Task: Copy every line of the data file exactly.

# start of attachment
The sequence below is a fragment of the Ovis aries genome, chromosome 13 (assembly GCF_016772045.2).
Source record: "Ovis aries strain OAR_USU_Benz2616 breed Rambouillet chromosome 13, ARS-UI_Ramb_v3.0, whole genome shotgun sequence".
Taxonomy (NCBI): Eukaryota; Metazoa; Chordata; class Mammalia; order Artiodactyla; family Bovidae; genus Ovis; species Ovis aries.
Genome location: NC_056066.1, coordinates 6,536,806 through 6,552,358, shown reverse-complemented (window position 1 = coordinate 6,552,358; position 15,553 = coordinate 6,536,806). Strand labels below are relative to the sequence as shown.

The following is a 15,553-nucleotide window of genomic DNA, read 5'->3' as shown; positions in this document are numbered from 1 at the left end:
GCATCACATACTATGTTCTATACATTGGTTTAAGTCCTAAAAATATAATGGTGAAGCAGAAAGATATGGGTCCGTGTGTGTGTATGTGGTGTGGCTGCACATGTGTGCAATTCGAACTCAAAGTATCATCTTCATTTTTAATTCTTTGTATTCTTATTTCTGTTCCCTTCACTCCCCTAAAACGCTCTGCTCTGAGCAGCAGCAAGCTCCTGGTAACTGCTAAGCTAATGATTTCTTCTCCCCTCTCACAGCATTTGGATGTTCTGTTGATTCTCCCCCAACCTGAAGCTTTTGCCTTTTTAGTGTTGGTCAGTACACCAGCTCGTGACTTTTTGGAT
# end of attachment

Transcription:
The sequence below is a fragment of the Ovis aries genome, chromosome 13 (assembly GCF_016772045.2).
Source record: "Ovis aries strain OAR_USU_Benz2616 breed Rambouillet chromosome 13, ARS-UI_Ramb_v3.0, whole genome shotgun sequence".
Taxonomy (NCBI): Eukaryota; Metazoa; Chordata; class Mammalia; order Artiodactyla; family Bovidae; genus Ovis; species Ovis aries.
Genome location: NC_056066.1, coordinates 6,536,806 through 6,552,358, shown reverse-complemented (window position 1 = coordinate 6,552,358; position 15,553 = coordinate 6,536,806). Strand labels below are relative to the sequence as shown.

The following is a 15,553-nucleotide window of genomic DNA, read 5'->3' as shown; positions in this document are numbered from 1 at the left end:
GCATCACATACTATGTTCTATACATTGGTTTAAGTCCTAAAAATATAATGGTGAAGCAGAAAGATATGGGTCCGTGTGTGTGTATGTGGTGTGGCTGCACATGTGTGCAATTCGAACTCAAAGTATCATCTTCATTTTTAATTCTTTGTATTCTTATTTCTGTTCCCTTCACTCCCCTAAAACGCTCTGCTCTGAGCAGCAGCAAGCTCCTGGTAACTGCTAAGCTAATGATTTCTTCTCCCCTCTCACAGCATTTGGATGTTCTGTTGATTCTCCCCCAACCTGAAGCTTTTGCCTTTTTAGTGTTGGTCAGTACACCAGCTCGTGACTTTTTGGAT